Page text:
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newbie: why is taking 2 clock cycles to update the output? AKA are statements inside a process() block really sequential?

5 posts in this topic

I don't understand why this register file:

 

entity reg16_8 is
    Port ( I_clk : in  STD_LOGIC;
           I_en : in  STD_LOGIC;
              I_we : in  STD_LOGIC;
           I_selA : in  STD_LOGIC_VECTOR (2 downto 0);
           I_selB : in  STD_LOGIC_VECTOR (2 downto 0);
           I_selD : in  STD_LOGIC_VECTOR (2 downto 0);
              I_dataD : in  STD_LOGIC_VECTOR (15 downto 0);
           O_dataA : out  STD_LOGIC_VECTOR (15 downto 0);
           O_dataB : out  STD_LOGIC_VECTOR (15 downto 0));
end reg16_8;

architecture Behavioral of reg16_8 is
    type store_t is array(0 to 7) of std_logic_vector(15 downto 0);
    signal regs: store_t := (others => X"0000");
begin
    process(I_clk)
    begin
        if rising_edge(I_clk) then
        if I_en='1' then
            if I_we='1' then
                regs(to_integer(unsigned(I_selD))) <= I_dataD;
            end if;
            O_dataA <= regs(to_integer(unsigned(I_selA)));
            O_dataB <= regs(to_integer(unsigned(I_selB)));
        end if;
        end if;
    end process;

end Behavioral;

 

if run against this test bench:

 

...

   -- Stimulus process
   stim_proc: process
   begin        
      -- hold reset state for 100 ns.
      wait for 100 ns;    

      wait for I_clk_period*10;

      -- insert stimulus here

        I_selA <= "000";
        I_selB <= "001";
        I_selD <= "000";
        I_dataD <= X"BEEF";
        I_we <= '1';
        I_en <= '1';

        wait for I_clk_period*10;

      wait;
   end process;
...

 

takes two clock cycles to update the O_dataA bus - post-37315-0-61822300-1444236626_thumb.p

 

IOW, after 200ns my test bench starts, all input signals are set and i expect at the first rising edge of the clock (205ns), the ouput of the register file to be update, in particular i expect O_dataA to take the value of I_dataD, but that doesn't happen until another clock cycle passes (215ns), when my process() in the register file is executed again.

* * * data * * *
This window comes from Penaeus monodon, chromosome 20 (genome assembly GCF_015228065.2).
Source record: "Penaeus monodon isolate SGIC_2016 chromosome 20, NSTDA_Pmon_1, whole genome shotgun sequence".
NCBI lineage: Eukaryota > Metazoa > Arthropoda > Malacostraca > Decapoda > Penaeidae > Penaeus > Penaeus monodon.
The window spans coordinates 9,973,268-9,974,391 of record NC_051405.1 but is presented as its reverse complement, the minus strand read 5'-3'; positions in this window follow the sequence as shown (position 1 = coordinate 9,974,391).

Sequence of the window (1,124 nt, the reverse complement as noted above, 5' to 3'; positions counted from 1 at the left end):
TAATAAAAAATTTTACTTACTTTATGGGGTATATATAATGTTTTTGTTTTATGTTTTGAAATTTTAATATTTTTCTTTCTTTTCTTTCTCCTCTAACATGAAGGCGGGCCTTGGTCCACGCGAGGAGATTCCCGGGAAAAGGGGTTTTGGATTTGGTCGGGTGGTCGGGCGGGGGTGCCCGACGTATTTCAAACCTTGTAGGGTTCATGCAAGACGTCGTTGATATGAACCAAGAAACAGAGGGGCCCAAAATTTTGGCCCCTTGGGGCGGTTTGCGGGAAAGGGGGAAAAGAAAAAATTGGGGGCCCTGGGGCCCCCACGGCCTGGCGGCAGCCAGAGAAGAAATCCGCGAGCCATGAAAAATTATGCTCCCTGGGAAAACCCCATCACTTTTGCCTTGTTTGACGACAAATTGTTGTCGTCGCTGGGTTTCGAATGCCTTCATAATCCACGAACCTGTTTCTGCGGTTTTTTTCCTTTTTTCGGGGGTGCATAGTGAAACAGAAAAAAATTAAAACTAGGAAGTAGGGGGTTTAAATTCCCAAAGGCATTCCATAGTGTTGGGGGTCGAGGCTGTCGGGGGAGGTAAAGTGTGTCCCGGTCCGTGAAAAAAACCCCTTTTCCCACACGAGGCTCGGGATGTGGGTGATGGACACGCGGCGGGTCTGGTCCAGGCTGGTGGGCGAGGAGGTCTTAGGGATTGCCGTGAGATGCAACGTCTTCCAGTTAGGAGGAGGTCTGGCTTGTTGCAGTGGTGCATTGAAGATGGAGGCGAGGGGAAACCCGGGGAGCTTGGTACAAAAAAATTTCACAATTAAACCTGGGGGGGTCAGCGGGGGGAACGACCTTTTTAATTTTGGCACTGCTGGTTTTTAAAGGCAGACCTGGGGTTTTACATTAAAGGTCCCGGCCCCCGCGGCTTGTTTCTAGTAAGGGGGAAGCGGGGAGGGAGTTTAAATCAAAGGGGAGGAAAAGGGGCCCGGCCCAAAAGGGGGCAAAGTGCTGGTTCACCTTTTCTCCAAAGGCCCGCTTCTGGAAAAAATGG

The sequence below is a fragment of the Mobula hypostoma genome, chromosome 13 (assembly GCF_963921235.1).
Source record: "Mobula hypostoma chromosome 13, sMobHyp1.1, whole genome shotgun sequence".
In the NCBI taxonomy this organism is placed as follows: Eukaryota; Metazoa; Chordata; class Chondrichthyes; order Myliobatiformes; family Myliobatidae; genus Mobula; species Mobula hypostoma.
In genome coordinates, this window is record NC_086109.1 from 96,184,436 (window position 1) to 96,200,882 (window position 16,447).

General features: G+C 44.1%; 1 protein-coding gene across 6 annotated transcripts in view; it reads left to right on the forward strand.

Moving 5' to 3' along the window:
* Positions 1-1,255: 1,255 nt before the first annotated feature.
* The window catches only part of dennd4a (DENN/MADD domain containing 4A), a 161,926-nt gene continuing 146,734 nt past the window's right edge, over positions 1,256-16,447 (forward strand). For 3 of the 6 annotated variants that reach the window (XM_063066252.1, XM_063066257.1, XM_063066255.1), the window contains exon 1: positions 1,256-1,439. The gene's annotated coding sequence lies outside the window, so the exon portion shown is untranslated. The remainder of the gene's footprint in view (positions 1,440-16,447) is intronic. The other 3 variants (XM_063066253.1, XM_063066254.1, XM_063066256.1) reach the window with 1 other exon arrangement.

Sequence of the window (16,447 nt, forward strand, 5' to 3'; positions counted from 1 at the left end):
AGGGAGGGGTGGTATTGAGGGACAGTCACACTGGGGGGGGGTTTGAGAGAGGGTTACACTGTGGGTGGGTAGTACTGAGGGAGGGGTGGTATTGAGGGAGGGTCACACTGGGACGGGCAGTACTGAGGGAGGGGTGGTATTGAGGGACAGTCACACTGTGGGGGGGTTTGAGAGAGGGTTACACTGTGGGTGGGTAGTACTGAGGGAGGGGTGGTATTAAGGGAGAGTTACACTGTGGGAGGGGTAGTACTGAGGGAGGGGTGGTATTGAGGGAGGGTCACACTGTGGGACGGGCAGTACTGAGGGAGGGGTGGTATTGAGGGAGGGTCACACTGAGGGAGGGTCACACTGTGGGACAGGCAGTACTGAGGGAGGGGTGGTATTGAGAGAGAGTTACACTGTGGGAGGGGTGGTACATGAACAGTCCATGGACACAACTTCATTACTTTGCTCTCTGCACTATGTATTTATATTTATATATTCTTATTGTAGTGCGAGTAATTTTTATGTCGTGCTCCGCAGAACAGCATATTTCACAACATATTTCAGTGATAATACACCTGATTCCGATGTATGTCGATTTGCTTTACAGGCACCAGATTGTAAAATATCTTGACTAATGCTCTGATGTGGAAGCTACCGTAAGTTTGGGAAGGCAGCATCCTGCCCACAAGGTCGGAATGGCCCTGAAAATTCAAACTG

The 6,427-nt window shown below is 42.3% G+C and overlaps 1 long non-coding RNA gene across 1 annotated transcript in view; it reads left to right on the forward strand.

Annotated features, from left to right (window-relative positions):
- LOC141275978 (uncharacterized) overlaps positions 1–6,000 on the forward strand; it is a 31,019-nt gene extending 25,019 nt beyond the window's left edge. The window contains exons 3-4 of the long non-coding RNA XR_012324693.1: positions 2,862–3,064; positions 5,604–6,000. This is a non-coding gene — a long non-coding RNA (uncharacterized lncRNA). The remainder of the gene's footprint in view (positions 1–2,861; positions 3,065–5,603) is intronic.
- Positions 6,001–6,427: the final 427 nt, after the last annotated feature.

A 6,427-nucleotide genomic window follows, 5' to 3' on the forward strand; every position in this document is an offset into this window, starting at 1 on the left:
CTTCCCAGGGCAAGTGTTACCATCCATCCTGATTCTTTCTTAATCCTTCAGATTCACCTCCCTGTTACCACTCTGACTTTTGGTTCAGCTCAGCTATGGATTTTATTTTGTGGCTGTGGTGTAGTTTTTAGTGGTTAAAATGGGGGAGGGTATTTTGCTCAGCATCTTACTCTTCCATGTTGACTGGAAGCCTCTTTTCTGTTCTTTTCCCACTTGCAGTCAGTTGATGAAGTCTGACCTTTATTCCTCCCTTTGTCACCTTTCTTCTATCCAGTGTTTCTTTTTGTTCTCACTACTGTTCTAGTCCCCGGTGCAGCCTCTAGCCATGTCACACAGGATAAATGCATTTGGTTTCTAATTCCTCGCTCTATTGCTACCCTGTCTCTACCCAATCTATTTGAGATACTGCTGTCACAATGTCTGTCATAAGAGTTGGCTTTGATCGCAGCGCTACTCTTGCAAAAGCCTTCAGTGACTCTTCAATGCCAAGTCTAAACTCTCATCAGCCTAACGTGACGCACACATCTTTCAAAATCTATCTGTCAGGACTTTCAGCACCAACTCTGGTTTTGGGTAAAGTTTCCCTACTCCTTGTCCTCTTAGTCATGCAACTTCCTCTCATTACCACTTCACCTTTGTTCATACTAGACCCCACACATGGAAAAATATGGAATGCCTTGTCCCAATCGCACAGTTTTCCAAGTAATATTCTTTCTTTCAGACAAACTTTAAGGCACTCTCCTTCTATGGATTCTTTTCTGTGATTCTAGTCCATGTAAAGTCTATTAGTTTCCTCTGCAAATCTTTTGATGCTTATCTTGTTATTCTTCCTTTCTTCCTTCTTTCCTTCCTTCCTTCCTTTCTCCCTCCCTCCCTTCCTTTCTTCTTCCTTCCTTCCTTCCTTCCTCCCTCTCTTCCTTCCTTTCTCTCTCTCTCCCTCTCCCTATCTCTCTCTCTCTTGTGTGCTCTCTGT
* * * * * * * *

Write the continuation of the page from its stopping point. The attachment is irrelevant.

Aren't the staments inside a process executed sequentially? So if i set a register as the first thing in a process(), i expect later statements to pick up this change, am i right? I guess no, since that's not what is happening...

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The quick answer is no.  Signal assignments within a process are all done in parallel and for the case you've given, the assigned values are those that exist at the time of the clock edge.

 

I_dataD takes two cycles to propagate to O_dataA because on the first rising edge of the clock I_dataD is latched into regs and O_dataA takes on the value that was in regs when the clock edge occurred.  It isn't until the next clock edge (the second) that the original value of I_dataD is available in regs to be latched into O_dataA.  Kind of like a bucket brigade.

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O_data is being updated at each clock cycle. It changes every time clock rising edge comes.

 

This is how RTL works.

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Aren't the staments inside a process executed sequentially? So if i set a register as the first thing in a process(), i expect later statements to pick up this change, am i right? I guess no, since that's not what is happening...

 

Not in synchronous processes with signals. If you want to do that you can use variables.

 

What you seem to be trying to model is a Write-First memory, where when a write happens the output will be set to the write value, not the previous value.

 

Using a shared variable instead of a signal may help here. See https://github.com/alvieboy/xtc-base/blob/master/generic_dp_ram_r.vhd this for example, and it's usage on a register bank https://github.com/alvieboy/xtc-base/blob/master/regbank_2p.vhd

 

Alvie

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Alvieboy, indeed, switching from 'signal' to 'shared variable' made it behave as i expected - any drawback of using a 'shared variable' vs a 'signal'?

 

Thanks for all the answer guys.

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